This whole "lets make TDD easier for the masses" thing is getting out of hand.
Unit tests are not technically hard, as Udi points out, what is a test? Anything with TestFixture on it?
It is not a technical challenge to write a unit test, any half trained monkey could do it. A few attributes, a couple of classes, a few new() statements, and a few Assert statements. We don't need magic mocking frameworks, we don't need any mocking frameworks for 90% of our tests, we don't need application of 12 GoF principles before we can write a test, honestly.
Testing and writing automated tests is hard because it requires a strong understanding of the user stories that sit behind your code and project, because it requires you to think as a user and not as a developer, and because it requires you to be able to think of multiple conflicting axioms, test cases and class interactions, and how to cover the weaknesses of each individual test with other complementary tests.
Bad tests have no value - none. The only "value" that matters is "business value", and a bad test will not reduce your development time, nor will it reduce your maintenance time ... in fact quite the reverse, bad automated tests will require significant maintenance themselves, will force your code to become rigid and resistant to refactoring to a better code base, and give people relying on your tests as a form of usage doumentation totally the wrong ideas, or worse still confuse the hell out of them.
A project with no automated tests is verifiable by observation and UAT. A project with bad automated tests can still be verified by UAT but will now be complex to refactor or fix when problems or bugs appear. A project with a few key *good* tests around *key* functionality will provide a good balance of verification and sanity checking, and still allow the project to be maintained later.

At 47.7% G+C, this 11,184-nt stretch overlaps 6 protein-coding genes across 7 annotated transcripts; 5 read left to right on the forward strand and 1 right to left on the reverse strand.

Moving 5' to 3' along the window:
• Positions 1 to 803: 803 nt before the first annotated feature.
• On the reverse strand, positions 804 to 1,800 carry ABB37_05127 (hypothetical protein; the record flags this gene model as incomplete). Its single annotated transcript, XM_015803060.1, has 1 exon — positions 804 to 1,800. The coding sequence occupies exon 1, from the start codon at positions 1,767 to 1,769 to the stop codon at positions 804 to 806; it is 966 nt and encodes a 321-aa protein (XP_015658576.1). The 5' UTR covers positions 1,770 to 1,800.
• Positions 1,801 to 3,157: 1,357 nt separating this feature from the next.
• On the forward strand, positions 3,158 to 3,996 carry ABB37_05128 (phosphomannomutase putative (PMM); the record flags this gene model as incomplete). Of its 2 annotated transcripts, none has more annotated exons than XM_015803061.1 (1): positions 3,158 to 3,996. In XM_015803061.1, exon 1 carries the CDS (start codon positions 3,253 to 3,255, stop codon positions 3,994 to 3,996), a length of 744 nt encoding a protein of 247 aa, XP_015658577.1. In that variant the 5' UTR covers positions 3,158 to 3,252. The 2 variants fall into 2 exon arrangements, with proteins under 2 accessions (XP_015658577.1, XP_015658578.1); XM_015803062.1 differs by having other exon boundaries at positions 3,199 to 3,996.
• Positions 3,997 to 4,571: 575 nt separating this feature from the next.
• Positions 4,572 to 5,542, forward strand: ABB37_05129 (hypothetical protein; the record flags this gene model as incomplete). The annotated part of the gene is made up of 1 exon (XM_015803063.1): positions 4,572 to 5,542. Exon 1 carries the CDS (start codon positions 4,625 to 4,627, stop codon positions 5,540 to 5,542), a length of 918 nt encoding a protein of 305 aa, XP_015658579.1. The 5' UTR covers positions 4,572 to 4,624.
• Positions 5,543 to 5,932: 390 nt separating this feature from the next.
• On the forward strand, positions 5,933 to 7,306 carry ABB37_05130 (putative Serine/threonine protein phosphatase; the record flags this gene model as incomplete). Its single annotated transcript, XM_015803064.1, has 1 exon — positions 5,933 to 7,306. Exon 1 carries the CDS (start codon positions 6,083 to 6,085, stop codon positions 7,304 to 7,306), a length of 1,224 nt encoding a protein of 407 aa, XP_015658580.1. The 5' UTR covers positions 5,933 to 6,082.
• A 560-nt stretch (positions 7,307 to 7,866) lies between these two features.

By all means start writing unit tests, but make them Spikes, and you will soon see how your Spikes project becomes fixed in time, with most of them not working after a few weeks of development - now imagine they were automated tests you were maintaining ... /shudder
I can teach someone every part of SOLID they need to be able to write a technically competent unit test inside a day, teaching them how to write tests that have value takes months or years, there is no substitute for experience - but gaining that experience on your employer's time is only valid when the business says it has value to them, and when they understand it will result in a significantly longer delivery schedule - otherwise pay some good testers to do what testers do very well.
Morning rant over, your normal service can now resume.
10-01-2008 9:46 AM